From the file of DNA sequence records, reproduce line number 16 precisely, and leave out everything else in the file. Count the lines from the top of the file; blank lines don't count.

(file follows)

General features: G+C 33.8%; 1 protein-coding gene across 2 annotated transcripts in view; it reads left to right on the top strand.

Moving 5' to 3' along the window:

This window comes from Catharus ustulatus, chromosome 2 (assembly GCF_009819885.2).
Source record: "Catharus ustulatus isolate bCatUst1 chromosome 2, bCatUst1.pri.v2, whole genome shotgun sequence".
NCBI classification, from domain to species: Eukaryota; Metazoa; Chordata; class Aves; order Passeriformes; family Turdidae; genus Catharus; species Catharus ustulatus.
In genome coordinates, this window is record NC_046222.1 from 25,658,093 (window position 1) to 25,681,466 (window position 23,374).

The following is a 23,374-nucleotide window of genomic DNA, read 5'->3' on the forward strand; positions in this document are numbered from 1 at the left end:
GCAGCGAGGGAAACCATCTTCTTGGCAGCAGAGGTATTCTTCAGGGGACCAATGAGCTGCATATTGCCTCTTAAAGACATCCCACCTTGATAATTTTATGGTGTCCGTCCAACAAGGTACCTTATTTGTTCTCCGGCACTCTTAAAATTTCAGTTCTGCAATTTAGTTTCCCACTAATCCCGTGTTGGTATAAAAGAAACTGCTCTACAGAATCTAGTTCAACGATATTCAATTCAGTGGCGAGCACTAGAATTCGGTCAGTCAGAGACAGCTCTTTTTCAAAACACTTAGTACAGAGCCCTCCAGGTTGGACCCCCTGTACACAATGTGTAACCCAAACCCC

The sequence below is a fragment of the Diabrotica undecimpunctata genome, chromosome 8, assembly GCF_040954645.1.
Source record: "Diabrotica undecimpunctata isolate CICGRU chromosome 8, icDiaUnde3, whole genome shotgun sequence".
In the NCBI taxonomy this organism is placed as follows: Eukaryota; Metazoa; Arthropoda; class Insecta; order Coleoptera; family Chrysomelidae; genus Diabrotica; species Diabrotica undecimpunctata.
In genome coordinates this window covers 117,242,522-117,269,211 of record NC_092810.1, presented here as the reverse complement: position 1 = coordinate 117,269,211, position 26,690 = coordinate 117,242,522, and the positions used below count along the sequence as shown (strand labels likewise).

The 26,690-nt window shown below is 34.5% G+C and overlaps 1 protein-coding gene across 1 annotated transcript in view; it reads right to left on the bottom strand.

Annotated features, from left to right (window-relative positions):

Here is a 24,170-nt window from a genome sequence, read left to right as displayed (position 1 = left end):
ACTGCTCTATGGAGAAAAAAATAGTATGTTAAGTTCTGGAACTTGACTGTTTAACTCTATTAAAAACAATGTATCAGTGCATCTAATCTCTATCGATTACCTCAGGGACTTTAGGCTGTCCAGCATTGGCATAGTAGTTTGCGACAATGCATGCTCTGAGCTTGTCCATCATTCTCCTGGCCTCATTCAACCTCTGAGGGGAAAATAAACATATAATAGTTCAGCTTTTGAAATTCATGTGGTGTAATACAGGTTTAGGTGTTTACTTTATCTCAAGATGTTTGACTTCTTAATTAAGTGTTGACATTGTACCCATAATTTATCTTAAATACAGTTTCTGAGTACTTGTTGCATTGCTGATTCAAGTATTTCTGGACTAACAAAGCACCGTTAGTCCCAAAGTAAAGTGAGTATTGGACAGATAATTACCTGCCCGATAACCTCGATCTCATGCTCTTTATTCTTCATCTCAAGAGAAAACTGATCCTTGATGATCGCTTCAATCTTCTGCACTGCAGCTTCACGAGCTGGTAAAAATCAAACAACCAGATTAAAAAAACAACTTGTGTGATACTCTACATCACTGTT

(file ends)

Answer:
ACTGCTCTATGGAGAAAAAAATAGTATGTTAAGTTCTGGAACTTGACTGTTTAACTCTATTAAAAACAATGTATCAGTGCATCTAATCTCTATCGATTACCTCAGGGACTTTAGGCTGTCCAGCATTGGCATAGTAGTTTGCGACAATGCATGCTCTGAGCTTGTCCATCATTCTCCTGGCCTCATTCAACCTCTGAGGGGAAAATAAACATATAATAGTTCAGCTTTTGAAATTCATGTGGTGTAATACAGGTTTAGGTGTTTACTTTATCTCAAGATGTTTGACTTCTTAATTAAGTGTTGACATTGTACCCATAATTTATCTTAAATACAGTTTCTGAGTACTTGTTGCATTGCTGATTCAAGTATTTCTGGACTAACAAAGCACCGTTAGTCCCAAAGTAAAGTGAGTATTGGACAGATAATTACCTGCCCGATAACCTCGATCTCATGCTCTTTATTCTTCATCTCAAGAGAAAACTGATCCTTGATGATCGCTTCAATCTTCTGCACTGCAGCTTCACGAGCTGGTAAAAATCAAACAACCAGATTAAAAAAACAACTTGTGTGATACTCTACATCACTGTT